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Elizabeth and Robert Badinter, an independent couple during the century

The death of the former lawyer and minister of justice on February 9 leaves the couple half-hearted. for more than half a century, Elizabeth and Robert Badinter have actually crossed successive eras, pointing to an ideal, intellectual, political form. , cultural.

1966: How does a couple begin? Robert Badinter was single that year. A recently divorced lawyer, he received his private law consolidation a year ago and among his clients is the well-known advertising executive Marcel Bleustein-Blanchet and his agency, Publicis. It is on the property of his client that the lawyer meets 22-year-old Elisabeth, Marcel’s daughter, who is sixteen years younger than him, and whose concerns, a priori, do not concern her future husband; Elisabeth Bleustein, former student of Alsace. School, studied philosophy, of which he was a graduate, and which he taught, notably at the Polytechnic School since 1978. However, between them, between law and philosophy, undoubtedly the spirit of Enlightenment and tolerance serves as an optional link. The couple married on July 1, 1966, and had three children: Judith, Simon, and Benjamin.

In 2017, Elizabeth Badinter announced Philosophy Magazine that his passion for the Enlightenment and its age came too early; “He was born in my first year of university when I discovered Rousseau. Let me say that it was love at first sight. I was amazed at his writing and intellectual audacity.’

Notable teachers

They are also united by their belief in learning. both will be labeled teachers. Above all, in terms of intellectual audacity, the Badinter couple seem to have built on the social advances of the eras in which they lived. First of all, through her work and research, her books and her interventions, she builds the canvas of a particular French feminism, which in the 1970s and 1980s laid the foundations for reflection on gender, sexuality and gender differences, exploring. to break away from the clichés associated with femininity and motherhood; his book Love and morePublished in 1980, it was a huge success in bookstores, selling 400,000 copies. Since then, his every work has been eagerly awaited. In the footsteps of Simone de Beauvoir, Elizabeth Badinter develops secular feminism. Worldliness will also be the defining thread of her thoughts and actions, just as it will be at the core of her husband’s thoughts and actions.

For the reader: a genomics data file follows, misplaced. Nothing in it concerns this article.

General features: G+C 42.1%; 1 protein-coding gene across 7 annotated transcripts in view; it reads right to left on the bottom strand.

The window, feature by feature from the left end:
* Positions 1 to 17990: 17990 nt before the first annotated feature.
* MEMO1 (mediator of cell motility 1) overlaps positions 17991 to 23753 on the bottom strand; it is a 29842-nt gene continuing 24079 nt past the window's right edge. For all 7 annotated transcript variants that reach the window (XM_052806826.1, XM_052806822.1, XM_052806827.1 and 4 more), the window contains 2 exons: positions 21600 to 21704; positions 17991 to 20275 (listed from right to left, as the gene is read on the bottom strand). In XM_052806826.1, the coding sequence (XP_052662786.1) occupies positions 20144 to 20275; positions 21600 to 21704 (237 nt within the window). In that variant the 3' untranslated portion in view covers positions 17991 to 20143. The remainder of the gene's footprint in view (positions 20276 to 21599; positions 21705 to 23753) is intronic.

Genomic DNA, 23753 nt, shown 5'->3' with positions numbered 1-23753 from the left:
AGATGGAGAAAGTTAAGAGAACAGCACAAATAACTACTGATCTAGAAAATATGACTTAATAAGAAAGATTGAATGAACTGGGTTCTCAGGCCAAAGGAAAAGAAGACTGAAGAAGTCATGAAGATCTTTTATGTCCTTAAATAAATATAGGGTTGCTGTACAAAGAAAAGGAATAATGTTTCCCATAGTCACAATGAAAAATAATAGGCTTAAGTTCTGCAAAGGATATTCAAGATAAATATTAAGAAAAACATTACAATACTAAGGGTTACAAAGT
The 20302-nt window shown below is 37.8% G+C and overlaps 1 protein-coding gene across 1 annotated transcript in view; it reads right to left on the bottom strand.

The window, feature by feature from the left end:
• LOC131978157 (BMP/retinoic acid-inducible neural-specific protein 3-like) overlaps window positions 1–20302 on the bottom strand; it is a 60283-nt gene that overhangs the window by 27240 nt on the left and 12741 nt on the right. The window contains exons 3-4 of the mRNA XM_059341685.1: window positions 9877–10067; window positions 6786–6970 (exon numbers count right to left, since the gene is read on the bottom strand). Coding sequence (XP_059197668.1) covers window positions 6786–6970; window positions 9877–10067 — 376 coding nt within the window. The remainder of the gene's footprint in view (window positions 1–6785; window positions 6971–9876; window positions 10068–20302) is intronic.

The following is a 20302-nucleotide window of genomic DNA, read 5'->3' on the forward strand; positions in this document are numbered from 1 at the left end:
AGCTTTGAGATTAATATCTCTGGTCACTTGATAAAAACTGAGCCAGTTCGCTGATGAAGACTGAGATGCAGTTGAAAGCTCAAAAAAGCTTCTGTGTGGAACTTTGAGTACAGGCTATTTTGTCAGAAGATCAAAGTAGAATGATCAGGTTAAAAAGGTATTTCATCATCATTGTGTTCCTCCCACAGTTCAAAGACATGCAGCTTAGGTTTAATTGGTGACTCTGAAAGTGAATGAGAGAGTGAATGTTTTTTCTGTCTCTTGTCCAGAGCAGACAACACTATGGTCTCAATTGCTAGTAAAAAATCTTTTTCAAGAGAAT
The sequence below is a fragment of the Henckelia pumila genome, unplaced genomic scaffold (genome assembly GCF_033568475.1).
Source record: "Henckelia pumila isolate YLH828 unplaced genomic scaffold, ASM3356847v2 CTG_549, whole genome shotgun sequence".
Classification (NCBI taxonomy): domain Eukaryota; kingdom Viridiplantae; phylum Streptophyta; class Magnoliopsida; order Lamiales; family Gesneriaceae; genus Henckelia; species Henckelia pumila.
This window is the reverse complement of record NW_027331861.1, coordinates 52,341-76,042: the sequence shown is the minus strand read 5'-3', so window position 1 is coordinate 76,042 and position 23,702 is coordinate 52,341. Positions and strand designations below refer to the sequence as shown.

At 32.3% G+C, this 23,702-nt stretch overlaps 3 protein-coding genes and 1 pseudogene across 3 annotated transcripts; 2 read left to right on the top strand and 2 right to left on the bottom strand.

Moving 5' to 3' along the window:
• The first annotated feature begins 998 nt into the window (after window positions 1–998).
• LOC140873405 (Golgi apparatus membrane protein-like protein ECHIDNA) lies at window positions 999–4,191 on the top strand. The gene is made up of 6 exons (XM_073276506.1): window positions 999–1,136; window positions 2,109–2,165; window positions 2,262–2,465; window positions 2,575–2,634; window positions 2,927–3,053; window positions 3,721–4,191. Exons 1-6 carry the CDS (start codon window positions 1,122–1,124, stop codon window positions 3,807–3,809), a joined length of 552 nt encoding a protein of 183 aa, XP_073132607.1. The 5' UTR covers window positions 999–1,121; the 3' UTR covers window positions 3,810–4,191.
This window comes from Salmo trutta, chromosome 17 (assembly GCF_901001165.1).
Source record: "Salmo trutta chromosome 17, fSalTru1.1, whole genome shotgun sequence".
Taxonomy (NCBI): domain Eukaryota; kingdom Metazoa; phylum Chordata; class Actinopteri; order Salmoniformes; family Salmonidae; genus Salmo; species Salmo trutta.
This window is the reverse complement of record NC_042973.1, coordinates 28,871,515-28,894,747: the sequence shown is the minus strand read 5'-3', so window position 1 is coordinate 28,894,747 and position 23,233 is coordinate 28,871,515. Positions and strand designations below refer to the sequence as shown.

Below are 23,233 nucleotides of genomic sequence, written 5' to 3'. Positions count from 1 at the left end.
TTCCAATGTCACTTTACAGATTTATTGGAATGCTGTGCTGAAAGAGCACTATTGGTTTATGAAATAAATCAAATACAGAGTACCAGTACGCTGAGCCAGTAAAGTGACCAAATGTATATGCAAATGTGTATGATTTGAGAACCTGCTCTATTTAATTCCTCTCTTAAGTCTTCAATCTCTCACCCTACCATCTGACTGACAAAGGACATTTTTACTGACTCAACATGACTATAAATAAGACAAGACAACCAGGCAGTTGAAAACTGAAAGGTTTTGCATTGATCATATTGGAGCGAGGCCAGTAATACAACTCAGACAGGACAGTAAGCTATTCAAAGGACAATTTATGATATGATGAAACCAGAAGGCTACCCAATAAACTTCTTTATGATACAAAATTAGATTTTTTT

Elizabeth and Robert Badinter on the set of Apostrophes, March 1988.
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As if echoing Elizabeth’s thoughts, which are determined to change the matrix of society, Robert Badinter’s thoughts are in the same territory. A lawyer, he is convinced that the death penalty should be abolished, and in 1977 he managed to save the cold Patrick Henry, the murderer of a 7-year-old child, from the death penalty. He does this in the face of a society that demands the murderer’s head. The victory of Badinter is first of all the victory of the society over itself. Or rather, 10 years after May 1968, an era that seeks mutations, change.

To each his own

That’s how their couple undoubtedly passed the years and the century, even if they each lived on their own floor in their apartment on the edge of the Luxembourg garden district; Feminism, commitment, justice. However, as a couple they encouraged prudence. Their only work together, outside of their fighting community, was one book, dated 1988, a biography of Condorcet in four hands. What did they both find in common in this 18th century man, mathematician and philosopher? Undoubtedly the genius of the Enlightenment that they both loved so much. If Condorcet was not an ideal synthesis of all their fields of research and interest.


Elizabeth Badinter, a guest on Bernard Pivot’s show Apostrophes, admits that she was the one who introduced Condorcet to their shared history, insisting that she was “the most beautiful, the most radical of feminists.” To which Robert Badinter responded about the common interest and desire to write together. “The question was how and where to find us. (…) As I progressed in my knowledge of Condorcet, he was a man who fought deeply against injustice.” Fight. is the word that seems to best describe this couple and their journey through the century, as if intellectualizing their relationship around the idea of ​​justice, working together but at a distance, they have built something of an ideal couple. – one that does not fade and lasts beyond its time.

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Source: Le Figaro

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